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Evaluation of Rumble Stripes on Low-Volume Rural Roads in Iowa--Phase II

Milling work for edge-line rumble stripes on a rural Iowa road

Researcher(s)

Principal investigators:

Co-principal investigator:

Project status

Completed

Start date: 11/01/07
End date: 11/30/11

Publications

Report: Evaluation of Rumble Stripes on Low-Volume Rural Roads in Iowa--Phase II (2.63 mb pdf) November 2011

Related publications:

Sponsor(s)/partner(s)

Sponsor(s):

About the research

Abstract:

Single-vehicle run-off-road crashes are the most common crash type on rural two-lane Iowa roads. Rumble strips have proven effective in mitigating these crashes, but the strips are commonly installed in paved shoulders on higher-volume roads that are owned by the State of Iowa. Lower-volume paved rural roads owned by local agencies do not commonly feature paved shoulders but frequently experience run-off-road crashes.

This project involved installing rumble stripes, which are a combination of conventional rumble strips with a painted edge line placed on the surface of the milled area, along the edge of the travel lanes, but at a narrow width to avoid possible intrusion into the normal vehicle travel paths.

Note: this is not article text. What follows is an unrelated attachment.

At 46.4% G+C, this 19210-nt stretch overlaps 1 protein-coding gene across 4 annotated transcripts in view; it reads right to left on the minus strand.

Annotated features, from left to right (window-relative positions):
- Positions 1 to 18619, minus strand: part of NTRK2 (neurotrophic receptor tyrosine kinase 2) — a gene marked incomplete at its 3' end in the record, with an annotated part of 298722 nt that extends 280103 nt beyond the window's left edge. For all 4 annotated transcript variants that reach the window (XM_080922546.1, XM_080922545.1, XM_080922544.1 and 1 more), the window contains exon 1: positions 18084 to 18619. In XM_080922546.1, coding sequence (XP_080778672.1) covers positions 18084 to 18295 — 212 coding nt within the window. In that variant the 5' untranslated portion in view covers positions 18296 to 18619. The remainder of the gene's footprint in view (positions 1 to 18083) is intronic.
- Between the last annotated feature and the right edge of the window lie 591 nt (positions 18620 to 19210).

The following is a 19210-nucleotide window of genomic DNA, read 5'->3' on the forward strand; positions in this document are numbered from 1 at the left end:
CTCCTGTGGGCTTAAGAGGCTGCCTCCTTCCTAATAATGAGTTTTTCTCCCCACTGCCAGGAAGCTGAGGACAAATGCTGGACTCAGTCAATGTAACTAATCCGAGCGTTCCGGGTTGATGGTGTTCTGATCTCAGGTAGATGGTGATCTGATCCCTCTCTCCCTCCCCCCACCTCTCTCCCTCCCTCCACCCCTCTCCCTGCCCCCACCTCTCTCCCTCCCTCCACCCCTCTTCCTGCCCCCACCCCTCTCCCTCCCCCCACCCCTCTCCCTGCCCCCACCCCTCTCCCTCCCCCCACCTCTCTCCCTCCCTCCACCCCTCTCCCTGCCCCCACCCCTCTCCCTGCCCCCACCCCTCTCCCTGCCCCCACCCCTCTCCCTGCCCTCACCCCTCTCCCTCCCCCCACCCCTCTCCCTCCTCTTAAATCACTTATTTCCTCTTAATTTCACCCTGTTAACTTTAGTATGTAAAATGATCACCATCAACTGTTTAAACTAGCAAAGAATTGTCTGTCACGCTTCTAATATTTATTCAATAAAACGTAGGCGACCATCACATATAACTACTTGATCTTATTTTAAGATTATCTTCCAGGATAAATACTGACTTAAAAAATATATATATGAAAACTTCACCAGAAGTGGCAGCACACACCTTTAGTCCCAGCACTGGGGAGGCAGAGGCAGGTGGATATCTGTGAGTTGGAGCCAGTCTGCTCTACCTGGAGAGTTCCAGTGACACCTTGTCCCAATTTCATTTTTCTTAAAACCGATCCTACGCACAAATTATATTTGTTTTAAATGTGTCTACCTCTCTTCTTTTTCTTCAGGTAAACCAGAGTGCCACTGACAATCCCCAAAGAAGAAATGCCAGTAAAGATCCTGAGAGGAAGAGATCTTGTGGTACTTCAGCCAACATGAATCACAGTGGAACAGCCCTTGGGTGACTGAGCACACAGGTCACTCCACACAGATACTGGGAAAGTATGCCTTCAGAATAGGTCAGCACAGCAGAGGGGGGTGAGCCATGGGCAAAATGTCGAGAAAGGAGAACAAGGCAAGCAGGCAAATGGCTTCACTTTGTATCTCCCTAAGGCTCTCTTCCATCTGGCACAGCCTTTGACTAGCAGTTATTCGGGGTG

The research described in this report was part of a project funded by the Federal Highway Administration, Iowa Highway Research Board, and Iowa Department of Transportation to evaluate the effectiveness of edge-line rumble strips in Iowa. The project evaluated the effectiveness of rumble stripes in reducing run-off-road crashes and in improving the longevity and wet-weather visibility of edge-line markings.

This project consisted of two phases. The first phase was to select pilot study locations, select a set of test sites, install rumble stripes, summarize lessons learned during installation, and provide a preliminary assessment of the rumble stripes’ performance.

The purpose of this report was to document results from Phase II. A before and after crash analysis was conducted to assess whether use of the treatment had resulted in fewer crashes. However, due to low sample size, results of the analysis were inconclusive. Lateral position was also evaluated before and after installation of the treatment to determine whether vehicles engaged in better lane keeping. Pavement marking wear was also assessed.